Gali Baharav-Miara says the Israeli Cabinet’s planned judicial changes risk giving government unbridled power.
Prime Minister Benjamin Netanyahu must stay out of his cabinet’s push to overhaul the judicial system, a plan that could give the government “unlimited power”, Israel’s attorney general has said, adding friction to a bitter dispute over the proposals.
In an official legal advisory to Justice Minister Yariv Levin, Gali Baharav-Miara said the planned changes would harm the country’s system of checks and balances, and risked giving the government unbridled power that would be “a sure recipe for harming human rights and clean governance”.
Tens of thousands of Israelis have taken to the streets across the country to protest against the plans to strengthen political control over appointments of judges, including the Supreme Court, while weakening that body’s ability to overturn legislation or rule against the government.
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Critics have said the proposed changes will politicise the judiciary and compromise its independence, foster corruption and harm Israel’s legal protection abroad and its economy.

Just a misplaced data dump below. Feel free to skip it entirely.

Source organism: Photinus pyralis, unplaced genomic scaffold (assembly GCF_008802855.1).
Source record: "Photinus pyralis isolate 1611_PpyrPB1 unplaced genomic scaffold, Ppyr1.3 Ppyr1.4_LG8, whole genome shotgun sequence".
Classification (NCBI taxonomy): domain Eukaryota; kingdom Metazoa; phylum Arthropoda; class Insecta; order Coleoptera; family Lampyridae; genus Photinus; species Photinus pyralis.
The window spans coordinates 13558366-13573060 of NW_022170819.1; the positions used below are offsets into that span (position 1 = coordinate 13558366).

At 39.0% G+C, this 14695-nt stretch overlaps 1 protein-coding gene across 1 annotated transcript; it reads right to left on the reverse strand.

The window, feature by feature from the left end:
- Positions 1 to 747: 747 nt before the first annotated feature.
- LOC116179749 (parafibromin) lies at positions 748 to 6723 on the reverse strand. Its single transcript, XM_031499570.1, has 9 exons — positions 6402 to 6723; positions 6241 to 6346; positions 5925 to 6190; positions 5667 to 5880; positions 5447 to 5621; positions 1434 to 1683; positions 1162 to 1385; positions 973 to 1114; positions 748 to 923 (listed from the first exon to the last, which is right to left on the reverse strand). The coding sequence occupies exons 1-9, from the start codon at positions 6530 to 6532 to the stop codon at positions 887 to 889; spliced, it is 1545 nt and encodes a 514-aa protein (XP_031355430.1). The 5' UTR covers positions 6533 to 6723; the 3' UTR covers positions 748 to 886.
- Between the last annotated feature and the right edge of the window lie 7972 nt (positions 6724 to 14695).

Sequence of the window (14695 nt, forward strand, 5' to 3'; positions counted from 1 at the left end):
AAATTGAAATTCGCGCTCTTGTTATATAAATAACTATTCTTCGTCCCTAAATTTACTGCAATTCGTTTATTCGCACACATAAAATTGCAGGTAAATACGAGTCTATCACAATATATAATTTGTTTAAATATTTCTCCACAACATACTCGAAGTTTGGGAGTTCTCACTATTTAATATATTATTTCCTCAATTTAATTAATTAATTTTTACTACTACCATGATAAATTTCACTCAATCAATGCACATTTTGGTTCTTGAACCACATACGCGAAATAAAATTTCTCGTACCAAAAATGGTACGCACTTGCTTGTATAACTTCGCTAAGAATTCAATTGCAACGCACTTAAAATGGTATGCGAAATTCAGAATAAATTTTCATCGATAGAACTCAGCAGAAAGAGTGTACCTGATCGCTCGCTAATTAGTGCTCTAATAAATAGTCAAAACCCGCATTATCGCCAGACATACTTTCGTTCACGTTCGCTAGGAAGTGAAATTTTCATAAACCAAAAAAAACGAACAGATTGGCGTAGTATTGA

In a separate statement earlier on Thursday, Baharav-Miara said Netanyahu was prohibited from involvement in the proposals, because of a conflict of interest posed by his continuing corruption trial, in which he has denied wrongdoing.
Netanyahu made no immediate comment. Levin accused the attorney general of trying to silence the prime minister.
Coalition legislator Simcha Rothman said the judicial overhaul has nothing to do with the criminal case against Netanyahu and Baharav-Miara’s instruction would have no impact on its advancement.
Rothman, who heads the Knesset’s Constitution, Law and Justice Committee, was briefing diplomats and journalists at the Jerusalem Center For Public Affairs.
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Now in his sixth term at the head of a hard-right coalition, Netanyahu has argued that the judiciary has overstepped its bounds in recent years.
The government has said the plan is critical to streamlining governance and correcting an imbalance of power between the country’s executive and judicial branches, which the government has said made the courts too powerful.
Critics have said the plan upends Israel’s system of checks and balances and strips minorities of the ultimate protector of their rights, the Supreme Court.